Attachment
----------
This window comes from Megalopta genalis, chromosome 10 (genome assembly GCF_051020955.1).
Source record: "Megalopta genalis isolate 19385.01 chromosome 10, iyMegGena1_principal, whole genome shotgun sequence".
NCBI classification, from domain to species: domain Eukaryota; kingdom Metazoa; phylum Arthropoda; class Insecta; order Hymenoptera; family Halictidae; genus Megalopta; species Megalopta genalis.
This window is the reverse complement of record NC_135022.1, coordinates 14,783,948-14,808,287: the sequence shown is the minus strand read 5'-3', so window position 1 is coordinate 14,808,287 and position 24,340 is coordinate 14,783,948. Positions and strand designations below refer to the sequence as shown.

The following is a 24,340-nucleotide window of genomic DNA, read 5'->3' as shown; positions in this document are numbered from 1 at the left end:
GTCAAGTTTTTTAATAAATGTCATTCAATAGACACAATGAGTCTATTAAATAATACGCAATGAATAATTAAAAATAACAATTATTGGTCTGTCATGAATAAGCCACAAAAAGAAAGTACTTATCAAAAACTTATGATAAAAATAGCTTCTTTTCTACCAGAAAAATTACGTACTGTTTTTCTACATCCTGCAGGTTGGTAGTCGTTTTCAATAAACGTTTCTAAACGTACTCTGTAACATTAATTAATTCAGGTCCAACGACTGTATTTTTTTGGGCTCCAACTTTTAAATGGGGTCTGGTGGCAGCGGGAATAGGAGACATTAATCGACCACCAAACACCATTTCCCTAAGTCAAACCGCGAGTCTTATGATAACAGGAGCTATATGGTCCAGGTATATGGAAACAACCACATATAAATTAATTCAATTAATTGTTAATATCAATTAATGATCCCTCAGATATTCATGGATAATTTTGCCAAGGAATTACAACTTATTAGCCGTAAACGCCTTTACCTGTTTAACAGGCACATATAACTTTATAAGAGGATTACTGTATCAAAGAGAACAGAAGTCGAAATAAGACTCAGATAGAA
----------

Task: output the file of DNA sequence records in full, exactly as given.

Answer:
This window comes from Megalopta genalis, chromosome 10 (genome assembly GCF_051020955.1).
Source record: "Megalopta genalis isolate 19385.01 chromosome 10, iyMegGena1_principal, whole genome shotgun sequence".
NCBI classification, from domain to species: domain Eukaryota; kingdom Metazoa; phylum Arthropoda; class Insecta; order Hymenoptera; family Halictidae; genus Megalopta; species Megalopta genalis.
This window is the reverse complement of record NC_135022.1, coordinates 14,783,948-14,808,287: the sequence shown is the minus strand read 5'-3', so window position 1 is coordinate 14,808,287 and position 24,340 is coordinate 14,783,948. Positions and strand designations below refer to the sequence as shown.

The following is a 24,340-nucleotide window of genomic DNA, read 5'->3' as shown; positions in this document are numbered from 1 at the left end:
GTCAAGTTTTTTAATAAATGTCATTCAATAGACACAATGAGTCTATTAAATAATACGCAATGAATAATTAAAAATAACAATTATTGGTCTGTCATGAATAAGCCACAAAAAGAAAGTACTTATCAAAAACTTATGATAAAAATAGCTTCTTTTCTACCAGAAAAATTACGTACTGTTTTTCTACATCCTGCAGGTTGGTAGTCGTTTTCAATAAACGTTTCTAAACGTACTCTGTAACATTAATTAATTCAGGTCCAACGACTGTATTTTTTTGGGCTCCAACTTTTAAATGGGGTCTGGTGGCAGCGGGAATAGGAGACATTAATCGACCACCAAACACCATTTCCCTAAGTCAAACCGCGAGTCTTATGATAACAGGAGCTATATGGTCCAGGTATATGGAAACAACCACATATAAATTAATTCAATTAATTGTTAATATCAATTAATGATCCCTCAGATATTCATGGATAATTTTGCCAAGGAATTACAACTTATTAGCCGTAAACGCCTTTACCTGTTTAACAGGCACATATAACTTTATAAGAGGATTACTGTATCAAAGAGAACAGAAGTCGAAATAAGACTCAGATAGAA